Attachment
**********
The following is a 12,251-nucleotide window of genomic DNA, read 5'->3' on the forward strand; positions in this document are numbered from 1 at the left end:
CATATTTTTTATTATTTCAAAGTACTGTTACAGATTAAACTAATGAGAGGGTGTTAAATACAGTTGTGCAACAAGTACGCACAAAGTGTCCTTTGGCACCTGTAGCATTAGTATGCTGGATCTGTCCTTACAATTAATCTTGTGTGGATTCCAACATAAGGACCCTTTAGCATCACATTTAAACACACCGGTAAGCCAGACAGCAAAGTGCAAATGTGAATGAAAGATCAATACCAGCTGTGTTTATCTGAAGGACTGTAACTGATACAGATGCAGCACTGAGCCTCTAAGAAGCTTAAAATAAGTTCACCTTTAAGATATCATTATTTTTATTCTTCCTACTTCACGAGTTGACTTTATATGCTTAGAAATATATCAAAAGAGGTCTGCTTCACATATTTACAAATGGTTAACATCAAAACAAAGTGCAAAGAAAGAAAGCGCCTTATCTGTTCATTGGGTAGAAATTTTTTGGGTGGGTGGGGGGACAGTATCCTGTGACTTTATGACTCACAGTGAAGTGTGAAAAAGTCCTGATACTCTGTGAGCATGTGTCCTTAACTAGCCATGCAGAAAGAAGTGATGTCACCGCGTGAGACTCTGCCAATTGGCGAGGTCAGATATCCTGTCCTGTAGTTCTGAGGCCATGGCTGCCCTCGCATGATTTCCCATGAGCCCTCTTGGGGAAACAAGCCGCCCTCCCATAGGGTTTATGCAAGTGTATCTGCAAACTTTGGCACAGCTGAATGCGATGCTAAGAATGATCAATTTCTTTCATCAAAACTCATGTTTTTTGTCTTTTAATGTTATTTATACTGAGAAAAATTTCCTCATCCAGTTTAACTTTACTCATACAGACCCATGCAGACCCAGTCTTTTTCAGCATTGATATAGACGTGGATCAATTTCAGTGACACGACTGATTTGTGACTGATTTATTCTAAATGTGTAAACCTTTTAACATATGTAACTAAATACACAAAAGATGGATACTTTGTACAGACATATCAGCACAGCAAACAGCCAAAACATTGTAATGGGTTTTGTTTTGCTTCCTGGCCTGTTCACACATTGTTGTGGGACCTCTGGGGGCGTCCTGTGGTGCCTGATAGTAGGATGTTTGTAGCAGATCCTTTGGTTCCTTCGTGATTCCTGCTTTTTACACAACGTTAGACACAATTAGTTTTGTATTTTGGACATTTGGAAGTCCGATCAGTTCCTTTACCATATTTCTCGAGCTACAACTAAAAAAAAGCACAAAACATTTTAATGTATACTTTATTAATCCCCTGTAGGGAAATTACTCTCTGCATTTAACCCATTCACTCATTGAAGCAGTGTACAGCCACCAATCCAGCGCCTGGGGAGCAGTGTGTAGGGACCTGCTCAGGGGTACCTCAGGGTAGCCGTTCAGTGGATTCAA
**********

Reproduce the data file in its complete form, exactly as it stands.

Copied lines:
The following is a 12,251-nucleotide window of genomic DNA, read 5'->3' on the forward strand; positions in this document are numbered from 1 at the left end:
CATATTTTTTATTATTTCAAAGTACTGTTACAGATTAAACTAATGAGAGGGTGTTAAATACAGTTGTGCAACAAGTACGCACAAAGTGTCCTTTGGCACCTGTAGCATTAGTATGCTGGATCTGTCCTTACAATTAATCTTGTGTGGATTCCAACATAAGGACCCTTTAGCATCACATTTAAACACACCGGTAAGCCAGACAGCAAAGTGCAAATGTGAATGAAAGATCAATACCAGCTGTGTTTATCTGAAGGACTGTAACTGATACAGATGCAGCACTGAGCCTCTAAGAAGCTTAAAATAAGTTCACCTTTAAGATATCATTATTTTTATTCTTCCTACTTCACGAGTTGACTTTATATGCTTAGAAATATATCAAAAGAGGTCTGCTTCACATATTTACAAATGGTTAACATCAAAACAAAGTGCAAAGAAAGAAAGCGCCTTATCTGTTCATTGGGTAGAAATTTTTTGGGTGGGTGGGGGGACAGTATCCTGTGACTTTATGACTCACAGTGAAGTGTGAAAAAGTCCTGATACTCTGTGAGCATGTGTCCTTAACTAGCCATGCAGAAAGAAGTGATGTCACCGCGTGAGACTCTGCCAATTGGCGAGGTCAGATATCCTGTCCTGTAGTTCTGAGGCCATGGCTGCCCTCGCATGATTTCCCATGAGCCCTCTTGGGGAAACAAGCCGCCCTCCCATAGGGTTTATGCAAGTGTATCTGCAAACTTTGGCACAGCTGAATGCGATGCTAAGAATGATCAATTTCTTTCATCAAAACTCATGTTTTTTGTCTTTTAATGTTATTTATACTGAGAAAAATTTCCTCATCCAGTTTAACTTTACTCATACAGACCCATGCAGACCCAGTCTTTTTCAGCATTGATATAGACGTGGATCAATTTCAGTGACACGACTGATTTGTGACTGATTTATTCTAAATGTGTAAACCTTTTAACATATGTAACTAAATACACAAAAGATGGATACTTTGTACAGACATATCAGCACAGCAAACAGCCAAAACATTGTAATGGGTTTTGTTTTGCTTCCTGGCCTGTTCACACATTGTTGTGGGACCTCTGGGGGCGTCCTGTGGTGCCTGATAGTAGGATGTTTGTAGCAGATCCTTTGGTTCCTTCGTGATTCCTGCTTTTTACACAACGTTAGACACAATTAGTTTTGTATTTTGGACATTTGGAAGTCCGATCAGTTCCTTTACCATATTTCTCGAGCTACAACTAAAAAAAAGCACAAAACATTTTAATGTATACTTTATTAATCCCCTGTAGGGAAATTACTCTCTGCATTTAACCCATTCACTCATTGAAGCAGTGTACAGCCACCAATCCAGCGCCTGGGGAGCAGTGTGTAGGGACCTGCTCAGGGGTACCTCAGGGTAGCCGTTCAGTGGATTCAA